According to ABC Australia, “Armed men have been holding up trucks carrying supplies for the mine and businesses in Porgera.” But Jethro Tulin of Porgera Alliance, a coalition of landowners and human rights defenders, believes the real lawlessness is reflected in the environmental and human rights abuses committed by Barrick. In a press statement he demands the PNG government and Barrick “immediately start to address the catastrophic problem pro-actively rather than over-reacting with high level security installations and branding it as a law-and-order problem... Ordinary people are already victims of what has gone wrong.”

A week following Norway's divestment, Barrick had another setback when the proposed expansion of their Lake Cowal mine was turned down in New South Wales' Land and Environment Court.

Barrick spokesman Bill Shallvey said that the company would appeal the decision, adding that the company had taken the appropriate avenues to seek approval to modify the gold mine.

History reveals a different story.

This is the third injunction that Wiradjuri Elder Neville "Chappy" Williams has won against Barrick Gold. Before Barrick constructed the mine, Williams won an injunction  on the grounds that the Wiradjuri relics were being damaged without any "Consent to Destroy."

The latest injunction is a small victory in relation to the larger struggle for Native Title recognition in the Lake Cowal Area.

Williams, who applied for this and previous injunctions, is also the spokesperson for the Mooka/Kalara United Families claim group, which represents over 3,000 Wiradjuri people.

Since 2002, they have been fighting the New South Wales government over the native title to the Lake Cowal area, where Barrick is mining an ancient ephemeral lake and Wiradjuri sacred site.

"Barrick negotiated in secret with five unauthorized Wiradjuri," Williams explained to a roomful of shareholders at Barrick's Annual General Meeting last year.

"Barrick claims a good record in negotiating with Wiradjuri, but this is not true and the main negotiator, Percy Knight, was on a suspended sentence for fraud when he signed the deal. Now, the entire Wiradjuri nation is supposedly bound to this agreement but no one else can see it, even though we have tried to get a copy under Freedom of Information."

The group that Barrick had negotiated with, the "Wiradjuri Condobolin Native Title Claim Group" (later renamed "The Wiradjuri People") received an undisclosed amount of financial compensation for giving their consent to mine the area. This gives all new meaning to Percy Knight's statement that "the Wiradjuri people and Barrick enjoy "a mutually beneficial relationship."

Neville has made several attempts to get a copy of the ancillary deed and other documents like a full inventory of artefacts collected at Lake Cowal, but Barrick claims that the deed is "Commercial-in-Confidence."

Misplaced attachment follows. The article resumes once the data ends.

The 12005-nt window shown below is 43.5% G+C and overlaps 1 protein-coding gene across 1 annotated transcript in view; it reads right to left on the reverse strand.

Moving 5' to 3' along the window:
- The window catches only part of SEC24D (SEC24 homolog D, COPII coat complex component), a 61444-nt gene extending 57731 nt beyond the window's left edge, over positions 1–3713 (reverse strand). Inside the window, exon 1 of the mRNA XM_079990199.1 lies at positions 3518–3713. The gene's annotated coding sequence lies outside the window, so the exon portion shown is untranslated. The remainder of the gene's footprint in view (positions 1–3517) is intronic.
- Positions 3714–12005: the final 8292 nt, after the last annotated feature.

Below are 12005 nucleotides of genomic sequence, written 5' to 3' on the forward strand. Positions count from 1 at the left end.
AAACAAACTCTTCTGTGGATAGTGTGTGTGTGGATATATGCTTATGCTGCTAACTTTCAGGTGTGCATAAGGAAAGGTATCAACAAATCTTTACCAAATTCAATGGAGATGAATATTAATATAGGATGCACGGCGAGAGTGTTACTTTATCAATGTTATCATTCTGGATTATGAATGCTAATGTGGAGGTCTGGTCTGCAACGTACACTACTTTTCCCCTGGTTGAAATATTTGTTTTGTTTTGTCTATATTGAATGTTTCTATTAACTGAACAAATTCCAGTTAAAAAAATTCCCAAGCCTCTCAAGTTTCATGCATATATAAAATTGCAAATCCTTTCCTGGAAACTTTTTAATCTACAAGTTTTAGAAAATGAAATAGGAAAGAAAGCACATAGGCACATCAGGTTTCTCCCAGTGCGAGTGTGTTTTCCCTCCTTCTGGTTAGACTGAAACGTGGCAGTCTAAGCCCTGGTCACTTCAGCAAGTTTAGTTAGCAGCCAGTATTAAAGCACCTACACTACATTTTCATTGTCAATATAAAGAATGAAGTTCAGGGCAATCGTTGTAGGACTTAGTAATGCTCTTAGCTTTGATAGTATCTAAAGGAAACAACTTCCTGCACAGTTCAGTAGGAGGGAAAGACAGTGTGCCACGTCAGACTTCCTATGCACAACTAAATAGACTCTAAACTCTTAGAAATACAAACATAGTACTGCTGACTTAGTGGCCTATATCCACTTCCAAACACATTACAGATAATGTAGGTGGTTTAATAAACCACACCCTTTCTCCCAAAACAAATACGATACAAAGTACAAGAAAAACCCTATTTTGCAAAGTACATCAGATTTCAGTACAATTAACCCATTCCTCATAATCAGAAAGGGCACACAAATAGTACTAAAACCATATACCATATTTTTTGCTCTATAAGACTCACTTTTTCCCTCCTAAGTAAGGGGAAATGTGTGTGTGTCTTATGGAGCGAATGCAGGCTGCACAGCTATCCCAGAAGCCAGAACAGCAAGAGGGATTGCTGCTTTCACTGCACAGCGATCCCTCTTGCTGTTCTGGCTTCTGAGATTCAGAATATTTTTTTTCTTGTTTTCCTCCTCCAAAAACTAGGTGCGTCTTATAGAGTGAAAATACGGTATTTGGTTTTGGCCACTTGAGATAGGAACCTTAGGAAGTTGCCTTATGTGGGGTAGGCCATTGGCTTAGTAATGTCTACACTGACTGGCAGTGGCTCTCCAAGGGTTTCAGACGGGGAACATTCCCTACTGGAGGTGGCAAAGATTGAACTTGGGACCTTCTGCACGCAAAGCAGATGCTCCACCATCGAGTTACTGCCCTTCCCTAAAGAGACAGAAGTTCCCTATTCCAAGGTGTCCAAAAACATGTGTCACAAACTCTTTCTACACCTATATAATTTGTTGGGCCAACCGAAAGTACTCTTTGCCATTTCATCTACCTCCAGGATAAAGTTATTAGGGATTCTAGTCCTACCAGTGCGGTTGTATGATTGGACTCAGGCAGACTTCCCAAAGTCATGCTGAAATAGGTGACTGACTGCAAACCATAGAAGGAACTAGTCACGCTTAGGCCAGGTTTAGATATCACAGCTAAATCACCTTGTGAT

The "Wiradjuri People" have since discontinued their title claim to Lake Cowal, leaving Chappy's group as the sole native title claimant to the Lake Cowal area.

"They couldn't prove their connection to the land, so they just took the money and ran," explained Williams when asked about why the "Wiradjuri People" discontinued their land claim.

"They claim to be Wiradjuri elders, but they signed a consent to destroy Aboriginal objects. How could they do that? They are really just sellouts who have signed away our ancient cultural heritage."

Under duress, the Mooka and Kalara United Families group will present an anthropological report in March and make a case for their Native Title claim. The Federal court will give further directions on the Title Claim case in May.

If successful, there is still a worry that the traditional owners will be unable to stop Barrick's mine on their land, which was once used for ceremonies and known as the "Sacred Heartland of the Wiradjuri Nation."

According to Australia's Native Title Act, when conflicts arise over land use, traditional owners have no right to a veto, they can only negotiate on how to say yes.

"If the traditional owners refuse to say yes, the matter goes to arbitration and the government can override it in 'the national interest.'" The Native Title Act has been condemned by the United Nations multiple times as a racist law.

Even given these difficult circumstances, the group remains hopeful. "We have to fight for every inch that we get; we've been in the court for 10 years and are very pleased with the result of this court case," Williams admitted of the Mooka/Kalara group's long struggle to save the Lake Cowal area. "But we will fight to the bitter end to protect and preserve our cultural heritage."

Sakura Saunders is an editor for protestbarrick.net, an all-volunteer news site that networks organizations and community groups organized against Barrick Gold around the world.